Getting to Know: Rob Weisberg, VP of multimedia marketing, Domino's Pizza
The pizza power-player discusses his transition from agency exec to client marketer and the best parts of the job -- besides free toppings
How did you end up in your current position -- from your first job until now?
I started my career in New York at direct marketing agencies – working for Grey Direct and OgilvyOne. At Grey Direct I worked on the Microsoft account and the launch of the Microsoft network. That was really on the front of the dot-com boom, which was certainly exciting and a fast-paced time and felt a bit like the gold rush. I was asked by George Wiedemann, who was Grey Direct's president/CEO at the time, to move over to the new Grey Direct e-marketing division. While other agencies were really approaching Web sites as an advertising medium, at Grey Direct our philosophy was that Web sites were direct response and really the ultimate one-to-one communication vehicle.
Then I made the transition to CRM as SVP and director of client services for the CRM division of Brann Worldwide. I led a team of very talented statisticians who leveraged demographic and behavioral data to build predictive models to ultimately drive the targeting of our communications. That was a very eye-opening experience for me. I had had the traditional direct marketing background – test cells and matrix – what I found when took over as head of CRM working with data was that targeting was driving the response rate. It made us realize this is a very data-driven industry, and I was happy about that transition because it put a greater amount of accountability on marketers.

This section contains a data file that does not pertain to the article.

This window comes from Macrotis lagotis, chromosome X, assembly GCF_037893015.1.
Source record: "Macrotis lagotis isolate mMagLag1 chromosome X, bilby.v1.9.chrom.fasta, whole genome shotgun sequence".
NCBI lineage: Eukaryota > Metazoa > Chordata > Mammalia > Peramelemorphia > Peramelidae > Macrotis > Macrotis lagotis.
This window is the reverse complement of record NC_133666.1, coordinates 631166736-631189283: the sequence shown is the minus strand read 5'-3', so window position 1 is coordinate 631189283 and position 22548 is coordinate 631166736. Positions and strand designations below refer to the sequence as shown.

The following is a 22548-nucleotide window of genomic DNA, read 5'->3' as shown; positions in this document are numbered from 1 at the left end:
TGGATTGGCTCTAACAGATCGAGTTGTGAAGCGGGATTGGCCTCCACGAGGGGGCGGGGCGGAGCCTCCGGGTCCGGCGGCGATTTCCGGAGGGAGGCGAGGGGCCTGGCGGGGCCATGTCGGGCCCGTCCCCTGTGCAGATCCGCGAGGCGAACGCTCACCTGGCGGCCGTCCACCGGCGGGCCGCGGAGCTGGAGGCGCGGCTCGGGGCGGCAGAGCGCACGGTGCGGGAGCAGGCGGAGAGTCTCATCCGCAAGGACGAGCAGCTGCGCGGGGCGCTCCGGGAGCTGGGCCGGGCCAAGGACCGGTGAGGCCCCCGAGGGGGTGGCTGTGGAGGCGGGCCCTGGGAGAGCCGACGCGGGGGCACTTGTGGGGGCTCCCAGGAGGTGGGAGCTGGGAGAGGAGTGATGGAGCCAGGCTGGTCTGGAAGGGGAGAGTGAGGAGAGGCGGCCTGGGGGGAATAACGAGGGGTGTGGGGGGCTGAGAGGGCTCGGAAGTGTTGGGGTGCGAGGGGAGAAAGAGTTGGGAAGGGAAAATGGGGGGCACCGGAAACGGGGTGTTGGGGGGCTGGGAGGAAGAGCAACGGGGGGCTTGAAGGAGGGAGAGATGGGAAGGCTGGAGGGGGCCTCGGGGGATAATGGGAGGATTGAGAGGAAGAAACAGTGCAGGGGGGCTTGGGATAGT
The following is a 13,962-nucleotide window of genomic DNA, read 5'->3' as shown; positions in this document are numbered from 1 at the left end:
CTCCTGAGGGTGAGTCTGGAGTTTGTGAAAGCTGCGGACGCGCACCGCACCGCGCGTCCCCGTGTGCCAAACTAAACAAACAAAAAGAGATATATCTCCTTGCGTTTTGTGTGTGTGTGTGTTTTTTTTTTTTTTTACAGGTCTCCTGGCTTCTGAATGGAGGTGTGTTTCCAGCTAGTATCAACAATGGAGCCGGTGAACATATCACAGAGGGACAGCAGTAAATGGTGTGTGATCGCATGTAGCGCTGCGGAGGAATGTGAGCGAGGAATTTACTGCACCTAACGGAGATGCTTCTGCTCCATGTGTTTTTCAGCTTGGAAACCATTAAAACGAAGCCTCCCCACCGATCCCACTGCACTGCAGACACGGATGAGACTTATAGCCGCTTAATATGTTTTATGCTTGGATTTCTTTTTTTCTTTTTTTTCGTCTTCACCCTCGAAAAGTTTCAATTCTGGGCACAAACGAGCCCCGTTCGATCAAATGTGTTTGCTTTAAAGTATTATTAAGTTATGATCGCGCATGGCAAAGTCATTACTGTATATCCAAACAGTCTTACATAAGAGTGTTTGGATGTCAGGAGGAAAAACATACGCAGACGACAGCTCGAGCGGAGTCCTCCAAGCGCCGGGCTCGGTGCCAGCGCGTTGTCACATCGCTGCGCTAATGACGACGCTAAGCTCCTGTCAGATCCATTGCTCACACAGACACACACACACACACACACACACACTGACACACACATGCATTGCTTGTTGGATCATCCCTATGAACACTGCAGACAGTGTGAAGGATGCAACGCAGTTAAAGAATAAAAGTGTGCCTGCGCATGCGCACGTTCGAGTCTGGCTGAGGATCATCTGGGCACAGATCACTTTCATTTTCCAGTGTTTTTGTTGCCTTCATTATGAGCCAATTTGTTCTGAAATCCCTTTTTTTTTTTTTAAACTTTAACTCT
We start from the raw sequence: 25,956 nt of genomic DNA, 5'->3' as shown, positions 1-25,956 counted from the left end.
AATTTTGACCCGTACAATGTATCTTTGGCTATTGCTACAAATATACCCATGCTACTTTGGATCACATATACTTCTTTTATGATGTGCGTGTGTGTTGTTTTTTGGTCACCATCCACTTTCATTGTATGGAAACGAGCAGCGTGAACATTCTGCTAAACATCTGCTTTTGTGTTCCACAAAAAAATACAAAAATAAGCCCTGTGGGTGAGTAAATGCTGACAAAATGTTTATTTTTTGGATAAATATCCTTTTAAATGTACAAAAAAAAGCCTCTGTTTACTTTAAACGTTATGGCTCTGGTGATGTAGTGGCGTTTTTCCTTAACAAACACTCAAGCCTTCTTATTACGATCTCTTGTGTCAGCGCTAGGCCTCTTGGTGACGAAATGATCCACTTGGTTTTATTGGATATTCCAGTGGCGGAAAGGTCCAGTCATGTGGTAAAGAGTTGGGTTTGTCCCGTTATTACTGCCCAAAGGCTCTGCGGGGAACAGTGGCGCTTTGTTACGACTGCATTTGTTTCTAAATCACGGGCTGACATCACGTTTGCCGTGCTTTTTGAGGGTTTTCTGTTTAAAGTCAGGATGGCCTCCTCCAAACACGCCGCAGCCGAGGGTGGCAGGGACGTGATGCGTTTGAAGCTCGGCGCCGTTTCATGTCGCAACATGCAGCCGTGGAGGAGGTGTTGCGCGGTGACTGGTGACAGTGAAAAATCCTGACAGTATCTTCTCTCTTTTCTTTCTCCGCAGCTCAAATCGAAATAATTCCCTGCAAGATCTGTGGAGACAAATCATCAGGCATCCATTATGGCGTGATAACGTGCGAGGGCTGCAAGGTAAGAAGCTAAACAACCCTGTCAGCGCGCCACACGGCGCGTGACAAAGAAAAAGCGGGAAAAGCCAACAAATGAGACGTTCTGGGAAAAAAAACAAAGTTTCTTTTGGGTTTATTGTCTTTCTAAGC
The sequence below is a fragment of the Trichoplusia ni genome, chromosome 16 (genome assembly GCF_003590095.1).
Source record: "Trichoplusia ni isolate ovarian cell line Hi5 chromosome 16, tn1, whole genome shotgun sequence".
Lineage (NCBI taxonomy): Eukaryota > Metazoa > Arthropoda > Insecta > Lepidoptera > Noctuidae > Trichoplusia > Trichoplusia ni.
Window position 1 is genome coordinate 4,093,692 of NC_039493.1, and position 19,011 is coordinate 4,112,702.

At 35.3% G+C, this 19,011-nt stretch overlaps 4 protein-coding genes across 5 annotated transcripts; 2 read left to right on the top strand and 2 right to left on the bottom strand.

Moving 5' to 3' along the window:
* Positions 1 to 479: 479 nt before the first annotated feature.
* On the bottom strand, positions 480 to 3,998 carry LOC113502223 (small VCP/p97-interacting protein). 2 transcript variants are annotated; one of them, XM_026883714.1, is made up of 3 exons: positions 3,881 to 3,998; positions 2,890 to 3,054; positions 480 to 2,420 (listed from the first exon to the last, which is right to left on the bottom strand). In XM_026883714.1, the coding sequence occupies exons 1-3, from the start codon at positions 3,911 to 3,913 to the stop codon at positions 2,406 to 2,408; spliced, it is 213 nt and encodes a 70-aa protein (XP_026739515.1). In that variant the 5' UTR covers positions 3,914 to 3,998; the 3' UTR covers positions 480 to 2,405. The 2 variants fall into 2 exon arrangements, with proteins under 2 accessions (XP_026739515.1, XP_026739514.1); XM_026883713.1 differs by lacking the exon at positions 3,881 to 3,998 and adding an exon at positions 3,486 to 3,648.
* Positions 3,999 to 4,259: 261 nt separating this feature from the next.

Ultimately I was recruited to join Domino's Pizza. The CMO was looking to build a precision marketing team from scratch and he reached out to me to build that team. A lot of friends and colleagues looked at me and asked ‘Why go into the quick-service restaurant space?' Domino's at that time was like an unpolished diamond with a very progressive leadership team. The fundamental difference between us and our competitors is we know exactly who our customers are because 80% of our business is delivery.
Under CEO Dave Brandon, Domino's had invested in a proprietary point-of-sale system and was capturing customer name and address and purchase behavior and housing it in a database. He recognized the potential marketing applications associated with that data, but at that point they just didn't have anyone in-house who knew how to use it or do anything with. So for me, moving to Domino's really represented an opportunity to be the first company in the quick-service restaurant space to truly embrace direct marketing principles in all of its marketing.
Can you give a rundown of your average day?
My typical day starts around 5:30 in the morning because one of my two daughters, who are four and two, generally wakes me up before my alarm goes off because they want to know if the sun is up.
My workday really starts with reviewing the previous day's sales results. One of the major benefits of our point-of-sale system is I can get real-time data on our stores. One of the things I spend a lot of time on is Web site visitation and online ordering sales results because they are terrific barometer to measure overall media effectiveness. I know instantaneously if a new campaign is working based on site visitation.